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SOCB22H3 (47)

Lecture 4: Gender and Race as Interlocking Systems

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University of Toronto Scarborough
Vanina Sztainbok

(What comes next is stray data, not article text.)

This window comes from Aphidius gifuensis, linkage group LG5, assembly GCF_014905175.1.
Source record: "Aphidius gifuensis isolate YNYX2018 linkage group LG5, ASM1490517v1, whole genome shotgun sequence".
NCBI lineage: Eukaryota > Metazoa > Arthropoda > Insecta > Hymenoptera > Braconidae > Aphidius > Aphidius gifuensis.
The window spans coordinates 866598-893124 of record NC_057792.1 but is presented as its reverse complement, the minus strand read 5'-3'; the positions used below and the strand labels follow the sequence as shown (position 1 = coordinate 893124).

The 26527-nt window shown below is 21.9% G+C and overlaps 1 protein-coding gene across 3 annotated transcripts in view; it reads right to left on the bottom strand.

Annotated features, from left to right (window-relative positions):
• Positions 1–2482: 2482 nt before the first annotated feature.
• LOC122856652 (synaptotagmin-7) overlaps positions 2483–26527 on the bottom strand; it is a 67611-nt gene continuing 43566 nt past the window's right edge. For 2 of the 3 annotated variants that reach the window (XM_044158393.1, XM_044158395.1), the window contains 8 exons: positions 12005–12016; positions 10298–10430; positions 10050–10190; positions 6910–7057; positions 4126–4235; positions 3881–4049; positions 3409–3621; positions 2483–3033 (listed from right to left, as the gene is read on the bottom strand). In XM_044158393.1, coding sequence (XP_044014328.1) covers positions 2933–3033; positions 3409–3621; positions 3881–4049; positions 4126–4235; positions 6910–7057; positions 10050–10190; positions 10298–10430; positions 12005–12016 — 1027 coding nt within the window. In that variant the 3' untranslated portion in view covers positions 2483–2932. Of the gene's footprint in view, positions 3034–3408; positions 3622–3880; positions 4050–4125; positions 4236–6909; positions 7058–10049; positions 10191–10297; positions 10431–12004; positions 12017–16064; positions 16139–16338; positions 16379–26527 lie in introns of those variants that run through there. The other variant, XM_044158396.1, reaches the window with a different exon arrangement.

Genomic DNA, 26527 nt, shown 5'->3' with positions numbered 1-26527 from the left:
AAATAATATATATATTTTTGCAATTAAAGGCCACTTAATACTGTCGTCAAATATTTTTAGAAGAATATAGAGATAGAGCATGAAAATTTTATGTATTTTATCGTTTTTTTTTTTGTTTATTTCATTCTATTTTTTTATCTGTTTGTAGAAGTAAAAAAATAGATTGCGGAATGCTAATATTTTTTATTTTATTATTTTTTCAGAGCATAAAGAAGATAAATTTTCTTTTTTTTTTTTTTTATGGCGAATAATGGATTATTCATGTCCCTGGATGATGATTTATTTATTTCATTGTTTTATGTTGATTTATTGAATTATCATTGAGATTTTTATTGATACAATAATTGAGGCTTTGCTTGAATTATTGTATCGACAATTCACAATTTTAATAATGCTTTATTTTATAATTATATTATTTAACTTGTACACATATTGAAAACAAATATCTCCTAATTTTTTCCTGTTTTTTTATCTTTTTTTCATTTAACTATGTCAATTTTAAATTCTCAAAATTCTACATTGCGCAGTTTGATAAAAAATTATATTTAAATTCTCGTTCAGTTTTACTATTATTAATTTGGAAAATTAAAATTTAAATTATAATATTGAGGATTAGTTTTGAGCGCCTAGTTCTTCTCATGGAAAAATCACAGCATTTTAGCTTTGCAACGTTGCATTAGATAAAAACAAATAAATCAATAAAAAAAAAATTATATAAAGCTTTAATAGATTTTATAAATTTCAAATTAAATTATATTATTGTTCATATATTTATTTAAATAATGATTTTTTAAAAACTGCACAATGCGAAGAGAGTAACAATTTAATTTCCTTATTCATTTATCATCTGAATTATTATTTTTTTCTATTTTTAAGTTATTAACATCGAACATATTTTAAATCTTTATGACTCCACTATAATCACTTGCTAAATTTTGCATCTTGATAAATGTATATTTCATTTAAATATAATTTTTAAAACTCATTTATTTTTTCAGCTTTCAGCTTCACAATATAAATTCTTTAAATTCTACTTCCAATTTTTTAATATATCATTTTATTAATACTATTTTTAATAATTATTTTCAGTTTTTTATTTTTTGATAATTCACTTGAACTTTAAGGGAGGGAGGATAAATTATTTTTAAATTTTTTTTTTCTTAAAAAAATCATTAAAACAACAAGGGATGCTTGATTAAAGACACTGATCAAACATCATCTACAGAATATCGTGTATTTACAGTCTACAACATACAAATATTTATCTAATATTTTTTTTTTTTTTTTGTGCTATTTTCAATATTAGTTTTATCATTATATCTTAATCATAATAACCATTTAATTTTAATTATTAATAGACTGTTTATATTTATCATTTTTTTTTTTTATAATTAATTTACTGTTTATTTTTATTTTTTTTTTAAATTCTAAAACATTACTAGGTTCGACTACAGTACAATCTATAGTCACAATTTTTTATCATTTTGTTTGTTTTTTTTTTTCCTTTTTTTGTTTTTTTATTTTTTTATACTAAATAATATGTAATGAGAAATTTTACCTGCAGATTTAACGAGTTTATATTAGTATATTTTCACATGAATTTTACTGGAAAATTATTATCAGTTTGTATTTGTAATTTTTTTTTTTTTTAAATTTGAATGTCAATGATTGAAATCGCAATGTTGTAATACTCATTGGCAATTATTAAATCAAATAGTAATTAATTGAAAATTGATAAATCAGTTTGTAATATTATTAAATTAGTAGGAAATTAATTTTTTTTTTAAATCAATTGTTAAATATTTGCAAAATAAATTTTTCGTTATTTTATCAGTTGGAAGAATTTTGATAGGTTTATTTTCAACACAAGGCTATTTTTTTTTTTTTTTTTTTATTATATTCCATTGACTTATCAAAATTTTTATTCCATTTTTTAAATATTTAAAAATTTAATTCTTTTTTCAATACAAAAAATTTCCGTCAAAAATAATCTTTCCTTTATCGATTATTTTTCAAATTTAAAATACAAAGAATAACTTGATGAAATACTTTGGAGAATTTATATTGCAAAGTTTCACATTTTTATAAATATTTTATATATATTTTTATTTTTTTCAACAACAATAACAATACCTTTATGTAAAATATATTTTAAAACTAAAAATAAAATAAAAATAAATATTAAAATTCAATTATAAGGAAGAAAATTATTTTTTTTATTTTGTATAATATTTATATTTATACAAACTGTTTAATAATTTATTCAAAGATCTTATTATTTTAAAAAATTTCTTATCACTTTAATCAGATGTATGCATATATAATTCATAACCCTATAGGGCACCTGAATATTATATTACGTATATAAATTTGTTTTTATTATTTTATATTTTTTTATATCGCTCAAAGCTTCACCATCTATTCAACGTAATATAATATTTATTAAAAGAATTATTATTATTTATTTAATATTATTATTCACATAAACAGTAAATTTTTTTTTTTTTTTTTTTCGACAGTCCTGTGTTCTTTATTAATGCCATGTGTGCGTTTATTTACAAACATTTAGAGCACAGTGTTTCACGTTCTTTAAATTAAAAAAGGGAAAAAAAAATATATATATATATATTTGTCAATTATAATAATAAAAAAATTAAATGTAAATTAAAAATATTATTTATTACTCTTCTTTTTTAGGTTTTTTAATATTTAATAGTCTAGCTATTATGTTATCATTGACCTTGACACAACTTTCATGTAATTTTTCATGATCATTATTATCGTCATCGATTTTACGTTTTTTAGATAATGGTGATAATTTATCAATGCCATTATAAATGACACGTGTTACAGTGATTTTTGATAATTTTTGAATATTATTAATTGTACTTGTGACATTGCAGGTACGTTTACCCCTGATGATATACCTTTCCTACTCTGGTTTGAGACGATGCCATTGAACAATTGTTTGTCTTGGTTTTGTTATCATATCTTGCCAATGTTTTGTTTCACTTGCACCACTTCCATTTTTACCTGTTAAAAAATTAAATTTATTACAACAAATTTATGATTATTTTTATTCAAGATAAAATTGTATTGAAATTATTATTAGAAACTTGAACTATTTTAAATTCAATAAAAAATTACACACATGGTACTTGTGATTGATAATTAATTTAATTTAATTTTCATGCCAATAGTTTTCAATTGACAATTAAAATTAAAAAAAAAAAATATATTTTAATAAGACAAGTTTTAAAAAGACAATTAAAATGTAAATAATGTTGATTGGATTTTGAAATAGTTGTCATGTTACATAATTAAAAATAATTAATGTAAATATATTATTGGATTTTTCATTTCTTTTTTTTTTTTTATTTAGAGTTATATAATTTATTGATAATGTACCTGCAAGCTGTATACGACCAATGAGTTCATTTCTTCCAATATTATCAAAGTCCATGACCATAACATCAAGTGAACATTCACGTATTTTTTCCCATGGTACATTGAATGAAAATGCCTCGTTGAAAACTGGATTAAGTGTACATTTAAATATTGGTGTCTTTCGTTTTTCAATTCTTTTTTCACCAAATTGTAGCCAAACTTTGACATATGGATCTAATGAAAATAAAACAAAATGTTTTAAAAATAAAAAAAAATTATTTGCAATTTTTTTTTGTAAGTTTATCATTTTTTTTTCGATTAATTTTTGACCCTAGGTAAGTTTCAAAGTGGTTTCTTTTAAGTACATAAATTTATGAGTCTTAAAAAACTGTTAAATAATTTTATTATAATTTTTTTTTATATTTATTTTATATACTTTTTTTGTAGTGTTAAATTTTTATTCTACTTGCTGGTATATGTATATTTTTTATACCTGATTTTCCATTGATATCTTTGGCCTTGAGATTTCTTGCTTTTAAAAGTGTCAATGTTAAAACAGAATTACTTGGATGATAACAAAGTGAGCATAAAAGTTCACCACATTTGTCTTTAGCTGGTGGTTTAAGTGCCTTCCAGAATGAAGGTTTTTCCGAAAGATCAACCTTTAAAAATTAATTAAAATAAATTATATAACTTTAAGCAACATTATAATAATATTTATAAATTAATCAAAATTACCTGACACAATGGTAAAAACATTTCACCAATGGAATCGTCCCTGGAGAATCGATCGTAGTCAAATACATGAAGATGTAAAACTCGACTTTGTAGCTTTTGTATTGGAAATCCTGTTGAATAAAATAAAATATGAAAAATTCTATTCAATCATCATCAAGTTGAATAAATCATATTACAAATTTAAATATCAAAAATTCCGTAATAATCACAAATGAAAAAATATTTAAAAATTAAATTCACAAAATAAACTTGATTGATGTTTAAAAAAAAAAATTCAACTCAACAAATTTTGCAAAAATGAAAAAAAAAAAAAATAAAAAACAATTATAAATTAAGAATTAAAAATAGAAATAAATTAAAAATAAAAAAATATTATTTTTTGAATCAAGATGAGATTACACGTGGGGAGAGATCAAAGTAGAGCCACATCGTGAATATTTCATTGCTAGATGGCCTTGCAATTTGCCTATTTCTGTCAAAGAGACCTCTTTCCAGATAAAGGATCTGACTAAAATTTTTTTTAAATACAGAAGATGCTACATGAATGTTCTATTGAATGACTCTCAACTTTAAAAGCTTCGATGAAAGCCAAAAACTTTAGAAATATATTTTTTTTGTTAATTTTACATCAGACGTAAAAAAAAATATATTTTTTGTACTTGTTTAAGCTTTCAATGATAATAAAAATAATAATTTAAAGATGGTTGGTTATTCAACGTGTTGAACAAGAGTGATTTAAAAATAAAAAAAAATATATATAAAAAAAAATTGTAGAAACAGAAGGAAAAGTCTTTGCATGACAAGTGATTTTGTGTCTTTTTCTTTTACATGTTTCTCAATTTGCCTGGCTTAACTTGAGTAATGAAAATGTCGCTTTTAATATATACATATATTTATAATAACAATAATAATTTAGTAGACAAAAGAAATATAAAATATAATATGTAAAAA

What is the difference between performance and performativity?  Performativity o Judith Butler made up this word, that gender is like a performance (but not fully) in the sense that you can slightly perform your gender. There is an element to it that is not deliberate and not entirely by choice. Not really conscious of it. Violence Against Aboriginal Women in Canada  Aboriginal women are 5 times more likely than other women to die as a result of violence  At least 600 Aboriginal women have gone missing or been murdered in the last 30 years in Canada  Both could be under-reported because race isn‟t always recorded in police records How do we make sense of violence against aboriginal women?  Intersectional Framework  Linking patriarchal and colonial practices Today‟s Lecture: Key Ideas  Gender is constituted through specific histories  Colonization as a patriarchal and racial project that shapes notions of gender and race  Historical background: gender and race in Canada  Identify colonial ideologies, practices, and institutions that shape gender (through race)  Argument that colonialism is ongoing Gender: Interlocking Relations  This „interlocking‟ effect means that the systems of oppression come into existence in and through one another so that class exploitation could not be accomplished without gender and racial hierarchies; imperialism could not function without class exploitation, sexism, heterosexism, and so on - Fellows and Razack Linda Carty  Colonialism as patriarchal and racial project  Notions of white femininity mobilized for women‟s emancipstion participated in colonizing mission o 1 wave of feminism.  Voting rights, but this ended up interiorizing women of non-white backgrounds.  English women‟s views of Indian women isn‟t weird because India was a colony of England.  Views England as less patriarchal, but it also brings a racist view of India.  The idea of the empire was central to first wave feminism. Just because they were feminists doesn‟t mean that they were above colonialist views.  The King and I o How gender is defined by race. What it means to be each gender is different for each race(?) Feminist Aboriginal Scholars  Bonita Lawrence o Thought that we needed to study colonialism and the gender inequalities that followed.  Winona Stevenson o “Classical colonialism is distinguished by economic exploitation, forced entry, and cultural imperialism through the imposition of new institutions and ways of thought.” o Looked at how colonial is gendered and patriarchal, how the process of conquest involved the weakening of aboriginal communities. They imposed patriarchal ideals. Aboriginal communities weren‟t really patriarchal at the time of colonialism. Women were allowed to own land, participated in decision making, went fishing, and were respected. o The ideas of Aboriginal women by colonialists undermined their roles within their first-nations communities. o Europeans were shocked by Aboriginal women because they weren‟t like the European ideals. Frail, unable to do heavy work, have autonomy, sexual freedom, etc.  Aboriginals didn‟t frown upon having children outside of marriage, they could get divorced, etc. o In the beginning some French settlers formed relationships with Aboriginal women. But eventually it stopped because it was seen as a threat to colonization. Why? Because women were central to the resistance movement. Didn‟t want to give up their lifestyle, to be more patriarchal.  Andrea Smith  Patricia Monture  Sherene
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